I calmly informed him that I was a naïve-literalists. “How could you, an educated man, believe such foolishness,” he asked? “Surely you don’t believe such nonsense?”
When I informed him that I did indeed believe the Bible to be true and had defended it on several university campuses, he said, “We need to have a debate here. We would have some fun with you. None of us believe that.”
I immediately accepted his challenge, adding a single stipulation. “I will inform you constituency of the event. I’m certain that many of those good brothers will be delighted to see what you are teaching their children.”
“Oh no,” he responded with genuine concern, “you take this far too seriously.”
“No,” I said, “you take their moneys to undermine the Faith they hold. Sir, you are a charlatan, destroying the faith you profess to uphold.”
It is not different for us. If we fail to hold to the Word, if we take our eyes off the task we have received, if we cease to look to the Spirit of God to guide our deliberations, we will move down the same track, and in time we will become apostate. This congregation will be dead if we attempt to conserve the work of God, ignoring the Word of God. We are just as susceptible as every other institution if we fail to guard ourselves and if we fail to challenge succeeding generations to stand firm in this Word.
Command [All these Words] to Your Children — Specifically, Israel was charged to instruct each succeeding generation with a warning against turning away from serving the Lord. The warning would serve to cause them to adhere to the written Word in order to understand the will of God. Knowledge of God’s holiness would lead them to discover His mercy and grace; whereas, knowing his mercy and grace without knowing fear of Him would soon be perverted, leading them to focus on their own comfort rather than centering their lives on serving Him.
Briefly review the song that Moses composed. He spoke of the perfections of the Lord, acknowledging that He had acted with great mercy is choosing Israel. God had guided the people, provided for them, and blessed them with incredible mercies. Despite God’s goodness, Moses, looking forward, says:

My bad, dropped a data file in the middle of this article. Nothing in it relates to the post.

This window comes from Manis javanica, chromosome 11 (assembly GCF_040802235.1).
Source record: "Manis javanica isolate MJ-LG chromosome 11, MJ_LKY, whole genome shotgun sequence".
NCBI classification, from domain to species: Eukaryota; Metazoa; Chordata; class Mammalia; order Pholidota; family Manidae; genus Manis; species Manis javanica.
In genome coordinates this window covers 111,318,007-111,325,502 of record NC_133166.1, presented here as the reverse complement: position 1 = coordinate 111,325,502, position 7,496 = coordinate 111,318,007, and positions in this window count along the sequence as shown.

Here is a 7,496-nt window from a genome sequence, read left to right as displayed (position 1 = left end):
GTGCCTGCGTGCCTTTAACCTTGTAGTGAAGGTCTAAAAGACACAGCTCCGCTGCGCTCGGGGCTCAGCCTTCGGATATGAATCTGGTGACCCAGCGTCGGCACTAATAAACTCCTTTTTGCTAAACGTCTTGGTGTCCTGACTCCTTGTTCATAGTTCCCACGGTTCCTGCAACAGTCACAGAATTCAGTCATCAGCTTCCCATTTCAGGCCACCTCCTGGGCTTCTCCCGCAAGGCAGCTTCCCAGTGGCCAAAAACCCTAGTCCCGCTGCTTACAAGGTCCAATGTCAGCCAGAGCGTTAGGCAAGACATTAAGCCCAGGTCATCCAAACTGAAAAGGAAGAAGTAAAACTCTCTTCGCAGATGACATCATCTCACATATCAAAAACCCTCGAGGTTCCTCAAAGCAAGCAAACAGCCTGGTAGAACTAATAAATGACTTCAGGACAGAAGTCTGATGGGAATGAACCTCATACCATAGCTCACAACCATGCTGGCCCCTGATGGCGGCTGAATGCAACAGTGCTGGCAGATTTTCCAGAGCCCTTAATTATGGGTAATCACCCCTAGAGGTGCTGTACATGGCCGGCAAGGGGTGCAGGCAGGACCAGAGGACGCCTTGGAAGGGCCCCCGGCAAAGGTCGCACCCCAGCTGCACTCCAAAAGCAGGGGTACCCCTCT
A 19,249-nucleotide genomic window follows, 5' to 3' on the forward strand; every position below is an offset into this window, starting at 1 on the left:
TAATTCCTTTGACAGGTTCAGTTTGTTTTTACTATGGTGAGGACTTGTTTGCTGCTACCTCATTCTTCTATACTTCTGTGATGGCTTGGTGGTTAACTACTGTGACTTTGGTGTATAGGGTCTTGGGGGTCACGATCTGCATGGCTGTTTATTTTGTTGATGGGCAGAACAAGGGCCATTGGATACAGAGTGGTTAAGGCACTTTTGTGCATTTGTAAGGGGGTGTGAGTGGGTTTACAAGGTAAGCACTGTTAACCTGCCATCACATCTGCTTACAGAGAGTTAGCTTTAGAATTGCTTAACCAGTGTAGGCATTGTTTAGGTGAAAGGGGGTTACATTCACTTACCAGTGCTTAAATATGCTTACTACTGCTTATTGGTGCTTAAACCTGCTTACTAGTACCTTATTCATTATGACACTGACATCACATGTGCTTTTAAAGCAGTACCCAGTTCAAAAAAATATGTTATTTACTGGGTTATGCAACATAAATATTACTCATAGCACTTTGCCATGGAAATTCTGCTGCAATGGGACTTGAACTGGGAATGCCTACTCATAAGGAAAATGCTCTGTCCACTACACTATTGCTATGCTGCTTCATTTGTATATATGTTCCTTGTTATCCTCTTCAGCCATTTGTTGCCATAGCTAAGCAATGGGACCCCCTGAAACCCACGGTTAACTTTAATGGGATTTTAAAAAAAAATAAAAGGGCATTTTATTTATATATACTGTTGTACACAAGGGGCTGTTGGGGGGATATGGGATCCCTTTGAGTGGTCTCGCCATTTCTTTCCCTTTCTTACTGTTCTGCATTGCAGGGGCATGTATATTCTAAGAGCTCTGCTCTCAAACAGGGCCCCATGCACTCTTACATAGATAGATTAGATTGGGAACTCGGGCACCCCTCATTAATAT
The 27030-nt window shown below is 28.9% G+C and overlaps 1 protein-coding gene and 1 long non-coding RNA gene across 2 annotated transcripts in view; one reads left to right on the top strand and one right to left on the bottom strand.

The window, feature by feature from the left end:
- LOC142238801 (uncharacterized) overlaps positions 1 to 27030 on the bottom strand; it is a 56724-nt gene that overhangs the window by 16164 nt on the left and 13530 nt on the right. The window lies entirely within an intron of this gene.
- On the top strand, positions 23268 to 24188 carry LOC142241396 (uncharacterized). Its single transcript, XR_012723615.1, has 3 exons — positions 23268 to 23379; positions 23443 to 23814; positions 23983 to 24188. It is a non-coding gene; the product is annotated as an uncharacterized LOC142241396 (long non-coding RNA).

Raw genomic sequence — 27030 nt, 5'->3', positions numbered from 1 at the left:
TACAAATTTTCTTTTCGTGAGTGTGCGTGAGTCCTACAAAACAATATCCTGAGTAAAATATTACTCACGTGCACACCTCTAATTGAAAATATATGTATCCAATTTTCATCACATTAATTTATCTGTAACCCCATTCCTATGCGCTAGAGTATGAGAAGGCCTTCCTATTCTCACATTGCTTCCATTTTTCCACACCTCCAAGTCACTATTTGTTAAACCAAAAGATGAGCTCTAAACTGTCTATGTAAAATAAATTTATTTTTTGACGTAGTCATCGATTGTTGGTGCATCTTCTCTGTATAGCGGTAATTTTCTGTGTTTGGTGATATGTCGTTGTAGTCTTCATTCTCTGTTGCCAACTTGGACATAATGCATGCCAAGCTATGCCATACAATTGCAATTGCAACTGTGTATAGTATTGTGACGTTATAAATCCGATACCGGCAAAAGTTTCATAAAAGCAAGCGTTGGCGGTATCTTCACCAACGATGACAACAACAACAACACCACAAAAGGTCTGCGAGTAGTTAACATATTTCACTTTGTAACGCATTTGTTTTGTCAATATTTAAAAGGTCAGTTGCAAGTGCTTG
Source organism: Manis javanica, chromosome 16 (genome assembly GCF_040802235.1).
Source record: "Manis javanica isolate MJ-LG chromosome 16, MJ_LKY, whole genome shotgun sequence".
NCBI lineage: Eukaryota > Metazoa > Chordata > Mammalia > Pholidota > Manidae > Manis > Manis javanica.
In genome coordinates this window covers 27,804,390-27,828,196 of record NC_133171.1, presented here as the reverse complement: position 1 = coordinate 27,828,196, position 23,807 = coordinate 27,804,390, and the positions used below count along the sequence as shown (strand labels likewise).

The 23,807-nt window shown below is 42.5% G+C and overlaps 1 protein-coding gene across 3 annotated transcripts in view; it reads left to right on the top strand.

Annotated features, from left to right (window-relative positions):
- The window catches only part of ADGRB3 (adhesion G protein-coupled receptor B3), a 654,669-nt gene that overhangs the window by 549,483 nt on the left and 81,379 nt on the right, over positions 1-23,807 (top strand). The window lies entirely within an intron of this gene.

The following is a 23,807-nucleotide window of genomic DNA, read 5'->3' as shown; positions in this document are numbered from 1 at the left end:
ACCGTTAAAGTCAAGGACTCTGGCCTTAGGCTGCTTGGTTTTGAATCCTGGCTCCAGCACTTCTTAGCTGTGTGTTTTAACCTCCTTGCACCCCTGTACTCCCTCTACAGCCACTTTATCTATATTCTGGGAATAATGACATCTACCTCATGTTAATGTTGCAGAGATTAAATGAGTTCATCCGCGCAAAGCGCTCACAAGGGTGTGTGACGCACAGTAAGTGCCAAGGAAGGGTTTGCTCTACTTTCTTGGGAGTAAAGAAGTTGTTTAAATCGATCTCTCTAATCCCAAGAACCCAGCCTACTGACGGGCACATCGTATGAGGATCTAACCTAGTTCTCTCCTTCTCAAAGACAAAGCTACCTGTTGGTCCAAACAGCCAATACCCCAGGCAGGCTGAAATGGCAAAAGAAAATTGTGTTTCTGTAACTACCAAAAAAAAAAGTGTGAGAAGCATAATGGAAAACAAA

“Jeshurun grew fat and kicked;
you grew fat, stout, and sleek;
then he forsook God who made him
and scoffed at the Rock of his salvation.”
“Jeshurun” is a hypocoristicon—a pet name, or a name of endearment that God uses for Israel. However, in this case the use of this pet name serves to emphasise in the sharpest manner possible Israel’s ingratitude to the Lord God.
Moses looked into the future and saw that Israel would be richly blessed. With God’s blessing, they would have the ability to take their ease, at which time they would forsake God who had so richly blessed them. From that point, the song takes a decidedly dark turn as Moses recites the disasters that will come upon them. However, when God judges, it is always for His glory and for the good of His people. So it is that Moses concludes the song with these words:
“Rejoice with him, O heavens;
bow down to him, all gods,
for he avenges the blood of his children
and takes vengeance on his adversaries.
He repays those who hate him
and cleanses his people’s land.”
I wonder if Israel as a nation ever recited the song. I wonder if any Israeli father actually taught the song to his children. I wonder if anyone in Israel ever sang the song. Whether they ever sang the song, or even recited the song, the path Moses warned them against was precisely the path that the nation chose to walk. What is apparent in this song is that prophetic preaching—preaching that warns against violating God’s holiness—is healthy for a people. Preaching that fails to warn of the consequences of sin—all sin—leads to death for a person, death for a church, death for a religious institution and even death for a nation.
Follow the logic of Moses’ instruction to the Levites. The song he recited provided them with a pattern for prophetic preaching and insisted that they were responsible to provide precisely such preaching. Failure to heed his warning would lead to loss of spiritual vitality and ultimately to judgement. The history of the nation merely fleshes out the warning that Moses delivered in this song. What is vital for us to see is that prophetic preaching—preaching that is tied to the revelation of God’s will and delivered to the generation in which we are found—always leads to commitment to the Word of God. Commitment to the Word of God leads to prophetic preaching. The two concepts are so intertwined that it is impossible to separate them.
There are a variety of sermon types that the preacher may deliver. A preacher may deliver a thematic or a topical sermon in which he develops a theme, hopefully drawn from the Bible. In this instance, the preacher states a distinct proposition, and then, having furnished the thought from a particular text, makes no further reference to the text. There is a time and a place for thematic sermons, but a steady diet of such preaching will not develop strong Christians. Moreover, it is easy for the preacher to drift into riding a hobbyhorse, speaking only of themes that interest him. One significant danger that must be noted is that thematic sermons may not always be biblical. For instance, a preacher may preach vigorously against certain practises that are more readily of a cultural issue than a moral issue. The doctrinal diet from such preaching may be quite deficient of spiritual nutrition if this is the only method employed from the pulpit.